New Delhi: Those contesting Delhi University Students' Union (DUSU) polls will not be able to prefix the letter ‘A' before their names in order to be elevated in the list of candidates as the varsity has decided to tighten its norms in this regard.
DU has decided to amend its rules for changing names following a directive from Delhi High Court which had observed in November last year that the practice among candidates to add an ‘A' before their names prior to DUSU polls in order to get themselves listed at the top of the ballot paper “is flawed”.
“The Executive Council (EC) of the varsity has decided to amend the present rules for change of name in order to avoid misuse of the provision,” EC member Abha Dev Habib told PTI. “A committee will be formed to decide on application for change of name by any student. It will be mandatory to route the application through the college principal and no such requests will be accepted if the student has not announced it in the Delhi gazette,” Habib said.
“A candidate will either be allowed to change his name only after contesting the election and, if it has been changed, he/she will not be permitted to thereafter revert to the original name and should be ready to obtain his university leaving certificate/degree with the changed name,” she added. All India Students' Association (AISA) had last year challenged the prevalent practice in DUSU elections of some of the contesting candidates adding an ‘A' before their names.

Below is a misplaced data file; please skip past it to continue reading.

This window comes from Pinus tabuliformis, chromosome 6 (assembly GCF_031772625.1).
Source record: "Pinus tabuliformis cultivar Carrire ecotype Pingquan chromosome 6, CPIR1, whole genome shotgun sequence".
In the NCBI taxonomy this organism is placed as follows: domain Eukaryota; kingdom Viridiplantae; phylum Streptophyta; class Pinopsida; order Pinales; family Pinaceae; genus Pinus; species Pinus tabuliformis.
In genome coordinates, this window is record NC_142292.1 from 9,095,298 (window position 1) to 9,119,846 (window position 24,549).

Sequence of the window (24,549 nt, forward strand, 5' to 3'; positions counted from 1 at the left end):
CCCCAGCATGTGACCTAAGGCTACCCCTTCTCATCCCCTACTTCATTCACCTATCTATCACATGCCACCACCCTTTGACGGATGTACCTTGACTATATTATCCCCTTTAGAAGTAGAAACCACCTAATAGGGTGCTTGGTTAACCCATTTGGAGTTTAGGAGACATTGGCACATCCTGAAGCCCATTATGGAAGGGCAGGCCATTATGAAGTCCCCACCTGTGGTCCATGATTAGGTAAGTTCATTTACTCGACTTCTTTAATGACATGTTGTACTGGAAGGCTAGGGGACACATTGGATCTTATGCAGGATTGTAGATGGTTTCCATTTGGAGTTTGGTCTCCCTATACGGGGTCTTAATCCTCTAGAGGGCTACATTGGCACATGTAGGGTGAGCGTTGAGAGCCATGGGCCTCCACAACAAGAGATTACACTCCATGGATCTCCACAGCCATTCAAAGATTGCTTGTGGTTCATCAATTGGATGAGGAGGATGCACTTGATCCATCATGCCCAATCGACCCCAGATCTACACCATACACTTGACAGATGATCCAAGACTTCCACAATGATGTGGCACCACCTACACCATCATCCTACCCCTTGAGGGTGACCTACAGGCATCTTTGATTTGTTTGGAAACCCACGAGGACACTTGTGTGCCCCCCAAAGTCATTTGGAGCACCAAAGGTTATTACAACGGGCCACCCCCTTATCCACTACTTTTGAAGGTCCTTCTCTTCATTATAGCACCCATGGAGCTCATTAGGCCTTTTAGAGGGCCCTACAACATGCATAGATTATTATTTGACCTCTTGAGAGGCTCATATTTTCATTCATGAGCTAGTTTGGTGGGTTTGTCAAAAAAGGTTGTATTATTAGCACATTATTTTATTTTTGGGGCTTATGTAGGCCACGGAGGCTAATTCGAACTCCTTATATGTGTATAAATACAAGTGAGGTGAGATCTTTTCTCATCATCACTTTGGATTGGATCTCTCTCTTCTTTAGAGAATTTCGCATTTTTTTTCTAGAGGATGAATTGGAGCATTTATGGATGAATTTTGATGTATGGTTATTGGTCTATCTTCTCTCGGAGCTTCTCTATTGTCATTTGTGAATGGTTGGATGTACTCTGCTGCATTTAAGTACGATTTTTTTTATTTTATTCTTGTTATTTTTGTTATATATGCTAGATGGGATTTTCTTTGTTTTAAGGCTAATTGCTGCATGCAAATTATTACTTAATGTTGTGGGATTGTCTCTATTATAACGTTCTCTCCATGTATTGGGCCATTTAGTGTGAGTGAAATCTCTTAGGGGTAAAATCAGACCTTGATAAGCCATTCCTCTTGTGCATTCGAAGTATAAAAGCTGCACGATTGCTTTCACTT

It had contended that it was a belief that a large number of voters not committed to any particular contesting candidate but nevertheless exercising their voting right, vote in favour of the candidate whose name appears first on the ballot paper without even bothering to go through all the names.
“We were also of the view that such a practice needs to be stopped, hence, it was unanimously decided that the rules should be amended,” Habib said.
According to the present rules, change of name of a student is made either on the basis of change made in matriculation certificate or equivalent certificate or on submission of certain documents, including declaration on non-judicial stamp paper for consideration by the Executive Council.
The name, after the change, has to be read as “changed name alias earlier name”.
The varsity, however, is still considering the clause whether or not it should entertain requests from a person who is not a student of the university at the time of making the application for change of name.
“There have been cases when genuine requests had to be turned down because by the time the student procured the matriculation certificate from CBSE with the changed name, they had passed out from the university. We are still considering whether or not to give an exemption in such cases,” Habib said.
“The finalised rules with due changes in the ordinances will be notified soon,” she added.